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MANGLES, ROSS DONNELLY (1801–1877), chairman of the East India Company, born in 1801, was the son of James Mangles (d. September 1838) of Woodbridge, near Guildford, by his wife Mary, youngest daughter of John Hughes of Guildford. He was named after Admiral Sir Ross Donnelly [q. v. Suppl.], on whose ship his relative, James Mangles [q. v.], first served. He was educated at Eton and the East India Company's College at Haileybury. On 30 April 1819 he entered the Bengal civil service as a writer. He arrived in India in the following year, and on 28 Sept. 1821 he was appointed assistant to the secretary to the board of commissioners for the ceded and conquered provinces. In 1822 he was acting collector of government customs and town duties at Farukhabad, and on 12 June 1823 he was nominated assistant to the secretary to the board of revenue for the Lower Provinces and acting commissioner of the Sundarbans. On 26 Aug. 1825, during the first Burmese war, he became secretary to the commissioner of Pegu and Ava. On 21 April 1826 he was appointed deputy-secretary in the judicial and territorial departments. After a visit to England extending from April 1828 to November 1831, he became on 6 Dec. officiating junior secretary to the sadr board of revenue. On 3 April 1832 he was nominated deputy-secretary in the general department; on 22 Feb. 1833 magistrate and collector of Tipperah; on 1 July magistrate and collector of customs and land revenue at Chittagong; and on 4 Nov. magistrate and collector of Agra. On 13 May 1835 he was placed in the important post of secretary to the government of Bengal in the judicial and revenue departments. This office he continued to hold until his final return to England early in 1839. It was one of especial authority, because, during the absence of the governor-general, George Eden, earl of Auckland [q. v.], who was also, in accordance with custom, lieutenant-governor of Bengal, the administration of affairs of the province fell almost entirely into the hands of the secretary. So great was Mangles's influence, that the natives used to say that there were over them three English lords —'Lord Colvin [see John Russell Colvin], Lord Auckland, and Lord Mangles.' On 28 May 1838 he also filled the position of temporary member of the sadr board of revenue.

On his return to England he turned his attention to politics, and at the general election of 1841 he was returned to parliament on 1 July in the liberal interest for Guildford, a borough which his father had represented from 1831 till 1837. This seat he retained until 1858. He gained a high reputation in parliament as an authority on India matters. He was elected a director of the East India Company on 14 April 1847, and filled the post of chairman in 1857-8, when he was succeeded by Sir Frederick Currie [q. v.], the last chairman of the company. Mangles retired from parliament on his appointment, on 21 Sept. 1858, as a member of the council of India. This office he held until 1866, when he resigned his seat on account of advancing age. He died in London at 23 Montagu Street, Montagu Square, on 16 Aug. 1877. On. 16 Feb. 1830 he married Harriet, third daughter of George Newcome of Upper Wimpole Street. By her he had issue. His son, Ross Mangles, obtained the Victoria Cross for gallant conduct near Arrah in 1857 during the Indian mutiny.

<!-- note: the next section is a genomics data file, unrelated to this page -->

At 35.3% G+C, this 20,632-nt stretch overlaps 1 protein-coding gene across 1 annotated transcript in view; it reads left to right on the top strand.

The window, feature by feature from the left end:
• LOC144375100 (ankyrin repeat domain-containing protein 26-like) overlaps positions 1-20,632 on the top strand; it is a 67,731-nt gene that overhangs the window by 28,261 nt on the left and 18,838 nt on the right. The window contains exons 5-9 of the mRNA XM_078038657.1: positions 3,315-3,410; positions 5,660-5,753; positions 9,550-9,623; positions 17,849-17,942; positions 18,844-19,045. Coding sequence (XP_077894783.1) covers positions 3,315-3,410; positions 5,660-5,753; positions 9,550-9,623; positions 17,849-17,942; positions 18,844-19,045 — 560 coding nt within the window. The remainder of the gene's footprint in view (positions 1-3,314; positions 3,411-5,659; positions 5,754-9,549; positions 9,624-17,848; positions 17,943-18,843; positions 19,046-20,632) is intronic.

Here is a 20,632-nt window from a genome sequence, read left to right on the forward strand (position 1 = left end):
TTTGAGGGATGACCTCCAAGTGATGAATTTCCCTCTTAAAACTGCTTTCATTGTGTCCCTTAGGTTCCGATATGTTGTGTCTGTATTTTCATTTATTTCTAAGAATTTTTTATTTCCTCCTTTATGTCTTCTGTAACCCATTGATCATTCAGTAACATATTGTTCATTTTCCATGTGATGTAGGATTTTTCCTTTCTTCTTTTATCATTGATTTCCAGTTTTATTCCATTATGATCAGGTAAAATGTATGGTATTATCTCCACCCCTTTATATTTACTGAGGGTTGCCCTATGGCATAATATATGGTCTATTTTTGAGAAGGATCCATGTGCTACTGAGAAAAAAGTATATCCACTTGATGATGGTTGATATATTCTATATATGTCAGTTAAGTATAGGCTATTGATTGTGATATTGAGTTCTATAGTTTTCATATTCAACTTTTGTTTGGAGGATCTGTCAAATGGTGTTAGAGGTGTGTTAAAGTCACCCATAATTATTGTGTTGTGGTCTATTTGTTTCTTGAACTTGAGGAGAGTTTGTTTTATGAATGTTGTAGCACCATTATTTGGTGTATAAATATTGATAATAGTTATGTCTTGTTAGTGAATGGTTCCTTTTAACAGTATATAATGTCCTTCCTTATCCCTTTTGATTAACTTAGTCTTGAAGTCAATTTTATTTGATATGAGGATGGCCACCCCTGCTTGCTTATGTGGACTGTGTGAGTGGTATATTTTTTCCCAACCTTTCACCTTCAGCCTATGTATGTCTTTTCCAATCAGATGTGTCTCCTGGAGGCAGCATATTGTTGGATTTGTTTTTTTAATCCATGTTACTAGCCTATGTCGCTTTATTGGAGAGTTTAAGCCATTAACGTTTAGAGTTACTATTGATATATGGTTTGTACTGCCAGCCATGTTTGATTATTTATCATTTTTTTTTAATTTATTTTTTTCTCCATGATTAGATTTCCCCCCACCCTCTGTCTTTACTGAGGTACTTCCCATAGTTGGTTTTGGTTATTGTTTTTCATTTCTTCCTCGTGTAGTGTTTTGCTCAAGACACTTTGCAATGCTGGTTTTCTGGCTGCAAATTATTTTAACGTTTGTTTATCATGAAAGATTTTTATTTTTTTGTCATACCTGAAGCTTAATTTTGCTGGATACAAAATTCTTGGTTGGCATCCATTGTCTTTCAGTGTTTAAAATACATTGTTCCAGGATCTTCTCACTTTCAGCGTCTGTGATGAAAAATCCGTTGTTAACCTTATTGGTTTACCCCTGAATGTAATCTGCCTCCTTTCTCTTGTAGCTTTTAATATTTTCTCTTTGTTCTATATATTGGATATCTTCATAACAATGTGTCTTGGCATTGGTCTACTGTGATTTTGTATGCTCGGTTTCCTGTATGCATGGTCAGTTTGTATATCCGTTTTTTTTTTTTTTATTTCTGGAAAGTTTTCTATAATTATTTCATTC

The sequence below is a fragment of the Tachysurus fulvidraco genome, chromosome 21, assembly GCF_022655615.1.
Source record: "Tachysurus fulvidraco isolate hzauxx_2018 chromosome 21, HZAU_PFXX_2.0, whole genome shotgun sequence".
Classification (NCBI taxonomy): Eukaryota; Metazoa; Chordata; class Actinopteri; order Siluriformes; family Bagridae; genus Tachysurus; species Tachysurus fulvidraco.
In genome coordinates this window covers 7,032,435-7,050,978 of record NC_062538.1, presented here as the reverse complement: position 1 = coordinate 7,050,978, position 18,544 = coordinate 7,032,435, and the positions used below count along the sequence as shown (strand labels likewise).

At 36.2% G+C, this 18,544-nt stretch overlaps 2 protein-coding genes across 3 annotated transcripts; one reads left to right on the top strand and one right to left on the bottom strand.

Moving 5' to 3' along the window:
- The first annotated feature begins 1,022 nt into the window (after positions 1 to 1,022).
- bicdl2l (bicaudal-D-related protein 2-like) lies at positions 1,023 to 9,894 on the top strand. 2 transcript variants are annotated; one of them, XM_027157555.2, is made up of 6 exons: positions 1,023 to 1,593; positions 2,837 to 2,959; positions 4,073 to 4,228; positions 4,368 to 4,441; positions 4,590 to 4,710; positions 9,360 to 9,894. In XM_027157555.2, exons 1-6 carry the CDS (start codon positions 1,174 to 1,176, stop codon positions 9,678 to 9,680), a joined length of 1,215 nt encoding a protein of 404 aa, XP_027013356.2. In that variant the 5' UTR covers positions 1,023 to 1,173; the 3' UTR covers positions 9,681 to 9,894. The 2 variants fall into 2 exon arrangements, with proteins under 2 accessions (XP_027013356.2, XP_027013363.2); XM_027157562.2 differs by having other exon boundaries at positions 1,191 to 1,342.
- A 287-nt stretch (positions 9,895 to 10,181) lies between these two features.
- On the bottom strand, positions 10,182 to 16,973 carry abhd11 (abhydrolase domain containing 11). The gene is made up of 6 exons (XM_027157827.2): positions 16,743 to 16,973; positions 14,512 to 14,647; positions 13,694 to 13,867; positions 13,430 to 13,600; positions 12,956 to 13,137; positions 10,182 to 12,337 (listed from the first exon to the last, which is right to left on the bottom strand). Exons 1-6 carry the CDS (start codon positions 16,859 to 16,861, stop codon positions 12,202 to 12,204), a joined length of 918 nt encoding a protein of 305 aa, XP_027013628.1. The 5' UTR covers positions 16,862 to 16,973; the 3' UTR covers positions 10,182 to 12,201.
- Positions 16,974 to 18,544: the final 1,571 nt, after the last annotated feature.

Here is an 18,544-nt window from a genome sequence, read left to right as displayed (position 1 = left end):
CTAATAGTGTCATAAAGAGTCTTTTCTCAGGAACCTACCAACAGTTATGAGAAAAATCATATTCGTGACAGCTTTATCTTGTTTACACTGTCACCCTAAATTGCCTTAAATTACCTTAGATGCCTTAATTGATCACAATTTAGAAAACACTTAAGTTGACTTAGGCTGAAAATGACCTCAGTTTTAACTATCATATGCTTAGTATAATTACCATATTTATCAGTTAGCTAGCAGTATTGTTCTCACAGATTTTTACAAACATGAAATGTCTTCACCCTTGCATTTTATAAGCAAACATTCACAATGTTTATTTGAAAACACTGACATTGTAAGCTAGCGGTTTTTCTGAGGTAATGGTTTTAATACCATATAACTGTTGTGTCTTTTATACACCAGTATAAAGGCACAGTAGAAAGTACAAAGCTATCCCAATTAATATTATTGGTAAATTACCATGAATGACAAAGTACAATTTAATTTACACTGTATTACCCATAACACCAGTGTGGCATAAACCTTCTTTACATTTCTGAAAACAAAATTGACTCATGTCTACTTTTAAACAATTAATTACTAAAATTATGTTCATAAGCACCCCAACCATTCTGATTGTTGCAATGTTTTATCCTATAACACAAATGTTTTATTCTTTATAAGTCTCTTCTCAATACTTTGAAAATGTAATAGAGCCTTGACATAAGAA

Mangles was the author of:

  1. 'A Brief Vindication of the East India Company's Government of Bengal from the Attacks of Messrs. [Robert] Rickards and [John] Crawfurd' [q. v.], London, 1830, 8vo.
  2. 'Christian Reasons of a Member of the Church of England for being a Reformer,' London, 1840, 8vo.

He contributed several articles on Indian affairs to the 'Edinburgh Review.'

[Illustrated London News, 9 Oct. 1858 (with portrait); Times, 21 Aug. 1877; Ann. Reg. 1877, ii. 156; Dodwell and Miles's Bengal Civil Servants, 1839; Temple's Men and Events of my Time in India, 1882, p. 412.]

E. I. C.